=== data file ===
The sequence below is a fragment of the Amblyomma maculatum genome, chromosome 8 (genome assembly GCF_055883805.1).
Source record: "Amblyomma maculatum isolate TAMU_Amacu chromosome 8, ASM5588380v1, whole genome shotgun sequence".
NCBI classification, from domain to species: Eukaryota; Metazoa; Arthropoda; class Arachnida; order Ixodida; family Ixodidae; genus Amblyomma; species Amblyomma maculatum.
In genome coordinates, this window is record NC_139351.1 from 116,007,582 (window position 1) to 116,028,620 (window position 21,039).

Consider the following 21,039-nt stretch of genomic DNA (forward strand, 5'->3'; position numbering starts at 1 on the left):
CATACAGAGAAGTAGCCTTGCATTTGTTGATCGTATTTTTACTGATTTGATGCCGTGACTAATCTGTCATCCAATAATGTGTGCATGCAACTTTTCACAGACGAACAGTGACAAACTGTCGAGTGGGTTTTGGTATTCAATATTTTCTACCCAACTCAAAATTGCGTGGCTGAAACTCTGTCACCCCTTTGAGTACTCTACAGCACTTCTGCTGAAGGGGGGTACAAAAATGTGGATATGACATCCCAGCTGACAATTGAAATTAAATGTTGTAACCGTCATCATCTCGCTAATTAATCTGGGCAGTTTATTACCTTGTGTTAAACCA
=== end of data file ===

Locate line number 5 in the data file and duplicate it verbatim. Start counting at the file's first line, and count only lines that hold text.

Consider the following 21,039-nt stretch of genomic DNA (forward strand, 5'->3'; position numbering starts at 1 on the left):